Does Multidimensional Treatment Foster Care (MTFC) reduce placement
breakdown in foster care?
Westermark, P.K., Hansson, K. and Vinnerljung, B.
This study describes and compares placement breakdown rates between
three samples of antisocial youth in a child welfare system: a Swedish
and a US MTFC program (Multidimensional Treatment Foster Care), and a
Swedish national cohort study focusing on adolescent breakdown in
traditional out-of-home care. The Swedish national cohort study had more
than a three-fold increase in risk of breakdowns compared to the Swedish
MTFC program. Although not all the differences were statistically
significant, the trend in the material was clear. Regardless of type of
care, gender, and time of breakdown, MTFC youths in Sweden with their
combination of high internalizing and externalizing symptoms showed
lower breakdown rates compared to the other two studies. The author
concludes that multi-contextual treatment programs such as MTFC help
youths complete their treatment better than traditional out-of-home
Family involvement and outcome in adolescent wilderness treatment: A
Harper, N.J. and Russell, K.C.
Wilderness treatment programmes, like residential programmes, serve
children and adolescents with serious emotional, behavioural and
substance use issues. Wilderness treatment programmes have limited
empirical support for their effectiveness relative to other treatment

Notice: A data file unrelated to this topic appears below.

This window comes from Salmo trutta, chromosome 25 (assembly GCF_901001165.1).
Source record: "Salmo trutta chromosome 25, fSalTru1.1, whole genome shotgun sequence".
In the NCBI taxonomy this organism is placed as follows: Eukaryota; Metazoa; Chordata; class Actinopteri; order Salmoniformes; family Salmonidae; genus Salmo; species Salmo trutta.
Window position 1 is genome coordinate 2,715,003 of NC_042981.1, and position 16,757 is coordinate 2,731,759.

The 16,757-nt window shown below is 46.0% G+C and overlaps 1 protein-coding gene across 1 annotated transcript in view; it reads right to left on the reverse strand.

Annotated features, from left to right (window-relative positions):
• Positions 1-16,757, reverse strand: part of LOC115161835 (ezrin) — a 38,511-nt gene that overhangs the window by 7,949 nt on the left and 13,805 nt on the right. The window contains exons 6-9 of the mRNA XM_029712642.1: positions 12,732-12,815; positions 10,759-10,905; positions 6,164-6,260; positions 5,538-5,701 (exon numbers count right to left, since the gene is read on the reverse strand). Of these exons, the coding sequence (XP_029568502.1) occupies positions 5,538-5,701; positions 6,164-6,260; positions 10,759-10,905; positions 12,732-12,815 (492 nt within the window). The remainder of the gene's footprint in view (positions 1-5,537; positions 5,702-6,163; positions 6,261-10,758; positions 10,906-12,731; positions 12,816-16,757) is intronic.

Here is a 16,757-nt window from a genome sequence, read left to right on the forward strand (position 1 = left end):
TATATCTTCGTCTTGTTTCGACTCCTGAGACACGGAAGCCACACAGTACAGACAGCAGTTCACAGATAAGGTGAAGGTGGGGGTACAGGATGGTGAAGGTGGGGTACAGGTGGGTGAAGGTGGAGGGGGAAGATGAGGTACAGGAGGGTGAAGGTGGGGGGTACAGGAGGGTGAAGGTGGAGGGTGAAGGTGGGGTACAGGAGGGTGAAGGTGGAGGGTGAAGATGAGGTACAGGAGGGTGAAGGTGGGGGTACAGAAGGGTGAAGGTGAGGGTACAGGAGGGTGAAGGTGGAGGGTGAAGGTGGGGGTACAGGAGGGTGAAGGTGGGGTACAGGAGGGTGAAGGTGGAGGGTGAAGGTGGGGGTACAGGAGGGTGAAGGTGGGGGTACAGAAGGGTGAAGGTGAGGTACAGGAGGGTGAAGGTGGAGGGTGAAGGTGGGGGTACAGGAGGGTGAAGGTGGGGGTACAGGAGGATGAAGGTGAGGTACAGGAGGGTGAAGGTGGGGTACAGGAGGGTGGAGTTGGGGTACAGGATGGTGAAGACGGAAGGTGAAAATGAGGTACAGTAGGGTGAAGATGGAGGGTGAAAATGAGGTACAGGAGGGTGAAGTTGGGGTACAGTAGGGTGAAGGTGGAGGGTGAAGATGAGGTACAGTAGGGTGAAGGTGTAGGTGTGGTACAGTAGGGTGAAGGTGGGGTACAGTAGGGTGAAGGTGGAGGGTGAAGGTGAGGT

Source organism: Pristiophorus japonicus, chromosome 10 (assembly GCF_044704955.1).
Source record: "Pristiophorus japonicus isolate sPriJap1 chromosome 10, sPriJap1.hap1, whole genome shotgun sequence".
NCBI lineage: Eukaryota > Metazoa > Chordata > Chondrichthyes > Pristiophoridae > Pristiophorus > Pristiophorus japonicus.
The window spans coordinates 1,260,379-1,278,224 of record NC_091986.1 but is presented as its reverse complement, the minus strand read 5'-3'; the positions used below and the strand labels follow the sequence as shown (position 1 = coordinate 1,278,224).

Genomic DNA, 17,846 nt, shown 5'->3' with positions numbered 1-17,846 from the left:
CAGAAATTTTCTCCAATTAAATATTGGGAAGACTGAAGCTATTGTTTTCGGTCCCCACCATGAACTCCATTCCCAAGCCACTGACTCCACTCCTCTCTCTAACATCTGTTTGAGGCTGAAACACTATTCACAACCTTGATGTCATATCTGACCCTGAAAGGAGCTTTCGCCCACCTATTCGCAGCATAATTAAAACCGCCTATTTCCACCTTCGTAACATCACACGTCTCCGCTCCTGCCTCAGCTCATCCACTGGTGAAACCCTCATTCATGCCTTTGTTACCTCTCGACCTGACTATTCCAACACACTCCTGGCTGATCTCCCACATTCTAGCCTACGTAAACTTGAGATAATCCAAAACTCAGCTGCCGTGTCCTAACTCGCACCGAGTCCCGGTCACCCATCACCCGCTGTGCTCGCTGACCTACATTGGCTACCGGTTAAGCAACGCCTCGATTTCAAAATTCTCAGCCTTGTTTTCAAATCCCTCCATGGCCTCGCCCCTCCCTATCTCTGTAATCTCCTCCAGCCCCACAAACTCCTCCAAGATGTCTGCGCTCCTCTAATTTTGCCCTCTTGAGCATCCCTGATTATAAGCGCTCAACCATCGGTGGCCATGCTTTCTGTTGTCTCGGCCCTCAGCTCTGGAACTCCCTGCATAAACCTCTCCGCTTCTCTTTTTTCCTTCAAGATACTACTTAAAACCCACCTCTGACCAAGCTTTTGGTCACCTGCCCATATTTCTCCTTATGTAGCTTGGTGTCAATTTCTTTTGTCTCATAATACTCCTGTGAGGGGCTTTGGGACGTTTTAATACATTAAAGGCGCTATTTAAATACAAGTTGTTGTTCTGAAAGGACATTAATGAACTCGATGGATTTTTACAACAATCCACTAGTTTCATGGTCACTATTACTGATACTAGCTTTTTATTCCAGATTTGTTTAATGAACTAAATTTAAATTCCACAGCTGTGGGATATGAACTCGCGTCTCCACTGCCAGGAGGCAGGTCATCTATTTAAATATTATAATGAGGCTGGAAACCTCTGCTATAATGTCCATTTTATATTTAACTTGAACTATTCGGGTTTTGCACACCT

modalities and require critical examination to delineate themselves from
unregulated wilderness programmes currently under increased scrutiny in
the United States for malpractice and unethical `treatment' of troubled
teens. While demonstrating promise in adolescent treatment outcomes, the
family, and related family outcomes have received limited attention.
This paper describes the wilderness treatment model, reviews the role of
family involvement in adolescent treatment and presents the results of a
mixed-methods examination of family involvement. Implications for
practice and research are discussed.
The status of child abuse in Cyprus: Evidence or global implications?
Child abuse permeates every walk of life and is shaped and perpetuated
by the cultural context in which it is embedded. To help sketch out a
profile for child abuse in Cyprus, the following areas are reviewed: (a)
evidence on the impact of Greek culture on child abuse (b) social
services available to child victims in Cyprus; and (c) international and
local child protection policies. Subsequently, attention is placed on
the three empirical studies performed to date on child abuse in Cyprus.
It is concluded that the third study (Georgiades, 2008) is more in
agreement with the second study (ACPTFV, 2004) in regards to severity
and gender trends and less consistent with findings of the first study
(UNCRD, 2000) by all accounts. There is no apparent reason detected for
the evidentiary discrepancies. Moreover, the Cyprus social welfare
department is found to vastly under-investigate the child abuse problem.
Pertinent international policy, research, and practice implications are
Meeting needs or protecting rights: Which way for children's services?
The concepts of need and rights are used regularly as organising
principles for thinking about child well-being and children's services
in western developed countries. There is a lack of clarity, however,
about what they mean, how they are related and the implications of this
for provision for vulnerable children. This article sets out definitions
of need and rights, discusses what each one adds to the understanding of
child well-being and explores the implications of this analysis for